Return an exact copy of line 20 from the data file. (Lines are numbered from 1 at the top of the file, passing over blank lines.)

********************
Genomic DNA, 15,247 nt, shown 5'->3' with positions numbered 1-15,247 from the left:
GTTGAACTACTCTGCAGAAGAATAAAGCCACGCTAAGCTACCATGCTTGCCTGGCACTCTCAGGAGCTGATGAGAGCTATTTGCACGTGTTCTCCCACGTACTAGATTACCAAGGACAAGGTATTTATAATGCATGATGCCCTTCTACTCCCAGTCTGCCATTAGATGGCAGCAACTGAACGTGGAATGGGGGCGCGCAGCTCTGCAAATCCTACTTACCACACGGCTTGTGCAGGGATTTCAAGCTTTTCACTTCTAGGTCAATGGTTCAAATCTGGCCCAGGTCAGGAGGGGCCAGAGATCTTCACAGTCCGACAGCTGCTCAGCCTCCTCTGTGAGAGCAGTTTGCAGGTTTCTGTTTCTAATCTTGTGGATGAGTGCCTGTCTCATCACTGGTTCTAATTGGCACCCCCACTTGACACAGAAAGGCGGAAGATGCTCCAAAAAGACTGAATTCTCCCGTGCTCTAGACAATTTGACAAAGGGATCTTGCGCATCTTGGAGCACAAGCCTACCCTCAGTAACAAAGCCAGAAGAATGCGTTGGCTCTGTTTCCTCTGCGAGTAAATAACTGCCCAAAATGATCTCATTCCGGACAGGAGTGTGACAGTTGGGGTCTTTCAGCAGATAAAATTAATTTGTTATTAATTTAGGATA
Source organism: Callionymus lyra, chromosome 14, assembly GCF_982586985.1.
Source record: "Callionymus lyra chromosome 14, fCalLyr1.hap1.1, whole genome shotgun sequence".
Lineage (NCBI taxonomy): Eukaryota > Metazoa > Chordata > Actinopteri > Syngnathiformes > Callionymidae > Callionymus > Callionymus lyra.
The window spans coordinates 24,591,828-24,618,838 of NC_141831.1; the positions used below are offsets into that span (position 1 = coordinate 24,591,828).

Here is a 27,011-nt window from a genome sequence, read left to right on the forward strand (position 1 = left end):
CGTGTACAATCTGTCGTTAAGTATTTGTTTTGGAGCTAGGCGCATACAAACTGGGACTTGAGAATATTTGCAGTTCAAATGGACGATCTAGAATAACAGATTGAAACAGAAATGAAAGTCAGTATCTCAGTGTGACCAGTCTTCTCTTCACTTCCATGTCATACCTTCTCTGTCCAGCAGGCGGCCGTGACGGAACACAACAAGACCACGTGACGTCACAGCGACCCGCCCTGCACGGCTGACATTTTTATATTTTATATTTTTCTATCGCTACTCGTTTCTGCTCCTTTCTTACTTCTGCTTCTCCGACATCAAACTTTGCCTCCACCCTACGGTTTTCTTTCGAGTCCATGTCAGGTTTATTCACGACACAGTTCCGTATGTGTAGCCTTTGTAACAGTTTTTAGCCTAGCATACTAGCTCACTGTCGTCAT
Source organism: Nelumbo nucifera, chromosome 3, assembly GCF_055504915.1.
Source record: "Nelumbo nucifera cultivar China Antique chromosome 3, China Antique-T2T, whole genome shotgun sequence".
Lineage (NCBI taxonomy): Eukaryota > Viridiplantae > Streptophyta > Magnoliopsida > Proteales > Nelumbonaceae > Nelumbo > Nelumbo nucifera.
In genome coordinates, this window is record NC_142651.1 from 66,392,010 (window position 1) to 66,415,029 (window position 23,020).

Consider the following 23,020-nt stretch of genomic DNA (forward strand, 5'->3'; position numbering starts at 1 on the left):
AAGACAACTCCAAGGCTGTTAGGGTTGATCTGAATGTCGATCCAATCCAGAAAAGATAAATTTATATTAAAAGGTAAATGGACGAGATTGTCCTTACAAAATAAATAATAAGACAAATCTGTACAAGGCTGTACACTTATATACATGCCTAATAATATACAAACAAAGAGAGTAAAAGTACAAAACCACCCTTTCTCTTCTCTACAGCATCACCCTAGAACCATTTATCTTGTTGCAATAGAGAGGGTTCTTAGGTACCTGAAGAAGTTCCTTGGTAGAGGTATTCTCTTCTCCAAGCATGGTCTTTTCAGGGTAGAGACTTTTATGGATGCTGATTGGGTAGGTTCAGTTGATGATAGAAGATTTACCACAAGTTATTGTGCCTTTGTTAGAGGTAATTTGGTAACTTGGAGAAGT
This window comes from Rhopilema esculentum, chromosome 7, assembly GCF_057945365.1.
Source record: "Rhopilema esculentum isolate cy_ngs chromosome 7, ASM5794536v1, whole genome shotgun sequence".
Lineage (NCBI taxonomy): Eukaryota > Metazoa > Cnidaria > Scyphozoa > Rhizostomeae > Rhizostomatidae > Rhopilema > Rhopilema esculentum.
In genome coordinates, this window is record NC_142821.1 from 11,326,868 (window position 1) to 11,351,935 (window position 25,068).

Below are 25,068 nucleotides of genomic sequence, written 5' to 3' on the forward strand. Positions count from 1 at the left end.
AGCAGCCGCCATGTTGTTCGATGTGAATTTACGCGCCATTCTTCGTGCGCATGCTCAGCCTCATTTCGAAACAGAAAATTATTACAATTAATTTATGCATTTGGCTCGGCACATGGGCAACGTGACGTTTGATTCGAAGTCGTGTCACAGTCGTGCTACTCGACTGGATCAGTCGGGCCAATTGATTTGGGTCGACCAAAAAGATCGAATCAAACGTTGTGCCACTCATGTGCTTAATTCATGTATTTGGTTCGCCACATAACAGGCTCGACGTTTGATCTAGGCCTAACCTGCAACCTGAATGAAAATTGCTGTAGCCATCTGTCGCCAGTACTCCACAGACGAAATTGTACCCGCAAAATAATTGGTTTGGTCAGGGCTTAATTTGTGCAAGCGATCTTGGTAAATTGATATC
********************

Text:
AGCAGCCGCCATGTTGTTCGATGTGAATTTACGCGCCATTCTTCGTGCGCATGCTCAGCCTCATTTCGAAACAGAAAATTATTACAATTAATTTATGCATTTGGCTCGGCACATGGGCAACGTGACGTTTGATTCGAAGTCGTGTCACAGTCGTGCTACTCGACTGGATCAGTCGGGCCAATTGATTTGGGTCGACCAAAAAGATCGAATCAAACGTTGTGCCACTCATGTGCTTAATTCATGTATTTGGTTCGCCACATAACAGGCTCGACGTTTGATCTAGGCCTAACCTGCAACCTGAATGAAAATTGCTGTAGCCATCTGTCGCCAGTACTCCACAGACGAAATTGTACCCGCAAAATAATTGGTTTGGTCAGGGCTTAATTTGTGCAAGCGATCTTGGTAAATTGATATC